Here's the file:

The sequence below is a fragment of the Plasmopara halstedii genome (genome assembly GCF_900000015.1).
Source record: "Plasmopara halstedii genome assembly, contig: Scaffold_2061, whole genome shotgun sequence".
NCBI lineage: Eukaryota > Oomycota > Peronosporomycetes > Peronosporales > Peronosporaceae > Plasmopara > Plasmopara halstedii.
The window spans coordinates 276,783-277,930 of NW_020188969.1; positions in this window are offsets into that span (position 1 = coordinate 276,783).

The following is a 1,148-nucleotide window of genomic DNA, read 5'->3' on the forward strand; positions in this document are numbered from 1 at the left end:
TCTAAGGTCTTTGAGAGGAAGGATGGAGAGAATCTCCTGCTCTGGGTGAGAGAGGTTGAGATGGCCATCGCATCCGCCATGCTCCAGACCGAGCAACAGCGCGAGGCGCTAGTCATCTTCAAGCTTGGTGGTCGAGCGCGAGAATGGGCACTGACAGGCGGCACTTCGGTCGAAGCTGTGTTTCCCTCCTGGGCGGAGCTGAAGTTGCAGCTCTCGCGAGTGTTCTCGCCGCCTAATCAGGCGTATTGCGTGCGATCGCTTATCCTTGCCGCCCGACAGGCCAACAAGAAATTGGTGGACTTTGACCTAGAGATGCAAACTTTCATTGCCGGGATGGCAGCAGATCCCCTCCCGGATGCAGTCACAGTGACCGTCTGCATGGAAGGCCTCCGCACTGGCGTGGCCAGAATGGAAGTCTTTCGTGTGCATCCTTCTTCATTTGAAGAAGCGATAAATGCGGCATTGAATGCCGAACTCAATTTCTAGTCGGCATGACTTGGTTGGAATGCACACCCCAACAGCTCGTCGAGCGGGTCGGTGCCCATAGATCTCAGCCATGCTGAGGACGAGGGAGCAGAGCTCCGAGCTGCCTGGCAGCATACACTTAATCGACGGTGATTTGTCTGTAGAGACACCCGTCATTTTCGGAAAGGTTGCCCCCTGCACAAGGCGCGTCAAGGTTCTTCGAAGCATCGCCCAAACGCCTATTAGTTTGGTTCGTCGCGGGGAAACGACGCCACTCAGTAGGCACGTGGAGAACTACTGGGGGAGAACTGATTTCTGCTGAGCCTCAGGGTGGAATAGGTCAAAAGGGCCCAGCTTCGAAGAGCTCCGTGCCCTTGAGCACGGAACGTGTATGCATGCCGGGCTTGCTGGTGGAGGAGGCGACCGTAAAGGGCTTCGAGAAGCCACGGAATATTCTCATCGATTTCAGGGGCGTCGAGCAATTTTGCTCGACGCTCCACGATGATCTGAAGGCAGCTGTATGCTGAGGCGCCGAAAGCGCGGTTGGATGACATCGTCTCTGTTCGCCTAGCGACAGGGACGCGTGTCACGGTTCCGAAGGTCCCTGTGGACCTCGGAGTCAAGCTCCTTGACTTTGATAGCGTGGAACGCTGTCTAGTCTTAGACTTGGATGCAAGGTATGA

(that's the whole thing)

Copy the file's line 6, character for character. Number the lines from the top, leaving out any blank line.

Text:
TCTAAGGTCTTTGAGAGGAAGGATGGAGAGAATCTCCTGCTCTGGGTGAGAGAGGTTGAGATGGCCATCGCATCCGCCATGCTCCAGACCGAGCAACAGCGCGAGGCGCTAGTCATCTTCAAGCTTGGTGGTCGAGCGCGAGAATGGGCACTGACAGGCGGCACTTCGGTCGAAGCTGTGTTTCCCTCCTGGGCGGAGCTGAAGTTGCAGCTCTCGCGAGTGTTCTCGCCGCCTAATCAGGCGTATTGCGTGCGATCGCTTATCCTTGCCGCCCGACAGGCCAACAAGAAATTGGTGGACTTTGACCTAGAGATGCAAACTTTCATTGCCGGGATGGCAGCAGATCCCCTCCCGGATGCAGTCACAGTGACCGTCTGCATGGAAGGCCTCCGCACTGGCGTGGCCAGAATGGAAGTCTTTCGTGTGCATCCTTCTTCATTTGAAGAAGCGATAAATGCGGCATTGAATGCCGAACTCAATTTCTAGTCGGCATGACTTGGTTGGAATGCACACCCCAACAGCTCGTCGAGCGGGTCGGTGCCCATAGATCTCAGCCATGCTGAGGACGAGGGAGCAGAGCTCCGAGCTGCCTGGCAGCATACACTTAATCGACGGTGATTTGTCTGTAGAGACACCCGTCATTTTCGGAAAGGTTGCCCCCTGCACAAGGCGCGTCAAGGTTCTTCGAAGCATCGCCCAAACGCCTATTAGTTTGGTTCGTCGCGGGGAAACGACGCCACTCAGTAGGCACGTGGAGAACTACTGGGGGAGAACTGATTTCTGCTGAGCCTCAGGGTGGAATAGGTCAAAAGGGCCCAGCTTCGAAGAGCTCCGTGCCCTTGAGCACGGAACGTGTATGCATGCCGGGCTTGCTGGTGGAGGAGGCGACCGTAAAGGGCTTCGAGAAGCCACGGAATATTCTCATCGATTTCAGGGGCGTCGAGCAATTTTGCTCGACGCTCCACGATGATCTGAAGGCAGCTGTATGCTGAGGCGCCGAAAGCGCGGTTGGATGACATCGTCTCTGTTCGCCTAGCGACAGGGACGCGTGTCACGGTTCCGAAGGTCCCTGTGGACCTCGGAGTCAAGCTCCTTGACTTTGATAGCGTGGAACGCTGTCTAGTCTTAGACTTGGATGCAAGGTATGA